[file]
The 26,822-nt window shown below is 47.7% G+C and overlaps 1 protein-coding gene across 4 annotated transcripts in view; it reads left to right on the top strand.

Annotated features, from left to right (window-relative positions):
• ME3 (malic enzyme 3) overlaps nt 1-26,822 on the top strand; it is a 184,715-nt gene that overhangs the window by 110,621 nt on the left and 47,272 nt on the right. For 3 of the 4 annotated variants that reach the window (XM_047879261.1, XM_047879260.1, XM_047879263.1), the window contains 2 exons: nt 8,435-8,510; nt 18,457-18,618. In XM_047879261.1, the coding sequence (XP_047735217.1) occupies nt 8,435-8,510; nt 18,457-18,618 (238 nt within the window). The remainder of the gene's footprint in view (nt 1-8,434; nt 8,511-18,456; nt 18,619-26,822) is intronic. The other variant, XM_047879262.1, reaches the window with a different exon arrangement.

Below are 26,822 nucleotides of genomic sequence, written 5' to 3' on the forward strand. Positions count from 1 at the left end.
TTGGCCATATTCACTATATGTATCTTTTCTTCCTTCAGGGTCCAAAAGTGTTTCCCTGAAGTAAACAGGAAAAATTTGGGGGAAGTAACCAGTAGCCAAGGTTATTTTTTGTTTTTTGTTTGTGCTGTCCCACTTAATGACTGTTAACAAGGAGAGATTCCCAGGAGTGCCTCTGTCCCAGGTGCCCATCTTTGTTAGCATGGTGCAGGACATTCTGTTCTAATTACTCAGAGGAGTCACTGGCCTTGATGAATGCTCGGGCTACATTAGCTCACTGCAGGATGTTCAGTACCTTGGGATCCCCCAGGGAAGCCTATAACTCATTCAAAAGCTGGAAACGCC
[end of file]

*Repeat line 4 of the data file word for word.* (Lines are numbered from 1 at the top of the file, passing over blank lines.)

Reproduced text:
Below are 26,822 nucleotides of genomic sequence, written 5' to 3' on the forward strand. Positions count from 1 at the left end.